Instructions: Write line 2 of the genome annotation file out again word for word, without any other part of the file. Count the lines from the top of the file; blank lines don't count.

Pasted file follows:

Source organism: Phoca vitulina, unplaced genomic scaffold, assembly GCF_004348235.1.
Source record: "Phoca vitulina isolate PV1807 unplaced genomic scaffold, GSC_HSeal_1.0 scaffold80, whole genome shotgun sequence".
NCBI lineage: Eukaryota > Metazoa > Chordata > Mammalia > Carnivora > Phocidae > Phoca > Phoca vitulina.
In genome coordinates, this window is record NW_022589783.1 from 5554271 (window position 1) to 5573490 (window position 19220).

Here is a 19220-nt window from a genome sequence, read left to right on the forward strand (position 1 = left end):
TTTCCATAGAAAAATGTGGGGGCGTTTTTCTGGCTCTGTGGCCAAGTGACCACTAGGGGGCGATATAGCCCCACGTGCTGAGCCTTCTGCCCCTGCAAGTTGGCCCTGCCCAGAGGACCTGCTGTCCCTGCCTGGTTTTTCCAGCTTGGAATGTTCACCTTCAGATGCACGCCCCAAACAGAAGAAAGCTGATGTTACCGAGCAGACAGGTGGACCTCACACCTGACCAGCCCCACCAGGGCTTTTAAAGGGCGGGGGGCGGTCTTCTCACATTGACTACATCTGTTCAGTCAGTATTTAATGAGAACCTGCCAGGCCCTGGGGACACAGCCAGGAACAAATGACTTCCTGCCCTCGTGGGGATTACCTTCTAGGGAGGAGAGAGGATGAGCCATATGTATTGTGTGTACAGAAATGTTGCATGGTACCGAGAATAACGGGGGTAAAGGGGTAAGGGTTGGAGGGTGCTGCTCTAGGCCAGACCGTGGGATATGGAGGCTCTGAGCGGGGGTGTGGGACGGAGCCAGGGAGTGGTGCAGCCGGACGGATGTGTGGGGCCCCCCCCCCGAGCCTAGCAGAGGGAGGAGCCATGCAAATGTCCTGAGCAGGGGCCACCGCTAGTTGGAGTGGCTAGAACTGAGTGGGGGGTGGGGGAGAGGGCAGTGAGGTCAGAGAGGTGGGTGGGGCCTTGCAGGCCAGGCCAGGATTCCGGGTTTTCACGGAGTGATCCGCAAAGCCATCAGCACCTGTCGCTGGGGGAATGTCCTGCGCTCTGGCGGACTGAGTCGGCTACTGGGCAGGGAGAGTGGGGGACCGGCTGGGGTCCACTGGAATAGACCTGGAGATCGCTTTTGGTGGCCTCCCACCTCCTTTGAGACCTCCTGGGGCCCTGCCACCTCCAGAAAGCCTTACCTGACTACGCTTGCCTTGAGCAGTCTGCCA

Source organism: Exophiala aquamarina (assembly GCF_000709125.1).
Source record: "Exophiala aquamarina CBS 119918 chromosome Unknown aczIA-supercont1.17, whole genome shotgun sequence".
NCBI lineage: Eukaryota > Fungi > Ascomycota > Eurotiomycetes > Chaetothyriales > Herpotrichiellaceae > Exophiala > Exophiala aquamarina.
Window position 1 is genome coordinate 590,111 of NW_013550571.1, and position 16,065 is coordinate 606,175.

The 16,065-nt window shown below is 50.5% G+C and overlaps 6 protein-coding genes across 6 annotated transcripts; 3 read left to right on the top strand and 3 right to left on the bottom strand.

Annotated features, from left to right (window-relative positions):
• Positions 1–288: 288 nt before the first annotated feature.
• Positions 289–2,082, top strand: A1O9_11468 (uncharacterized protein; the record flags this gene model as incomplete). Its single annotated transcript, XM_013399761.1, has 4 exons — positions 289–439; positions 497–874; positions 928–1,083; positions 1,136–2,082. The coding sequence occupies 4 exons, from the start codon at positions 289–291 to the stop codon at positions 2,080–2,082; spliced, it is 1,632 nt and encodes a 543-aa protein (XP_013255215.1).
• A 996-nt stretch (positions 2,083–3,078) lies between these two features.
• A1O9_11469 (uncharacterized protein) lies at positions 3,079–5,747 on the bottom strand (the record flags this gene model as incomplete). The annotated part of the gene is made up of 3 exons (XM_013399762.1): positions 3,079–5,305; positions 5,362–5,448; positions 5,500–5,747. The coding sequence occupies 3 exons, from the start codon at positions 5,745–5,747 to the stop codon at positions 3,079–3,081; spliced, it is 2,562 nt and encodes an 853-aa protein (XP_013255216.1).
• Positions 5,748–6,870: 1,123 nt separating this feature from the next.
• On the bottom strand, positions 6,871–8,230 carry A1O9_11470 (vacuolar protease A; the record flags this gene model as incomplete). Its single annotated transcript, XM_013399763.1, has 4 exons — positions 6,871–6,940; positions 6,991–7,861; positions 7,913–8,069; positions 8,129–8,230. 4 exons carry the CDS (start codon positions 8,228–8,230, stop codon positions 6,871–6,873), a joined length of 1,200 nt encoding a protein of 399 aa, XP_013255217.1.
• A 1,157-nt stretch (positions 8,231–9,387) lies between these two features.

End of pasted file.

Source record: "Phoca vitulina isolate PV1807 unplaced genomic scaffold, GSC_HSeal_1.0 scaffold80, whole genome shotgun sequence".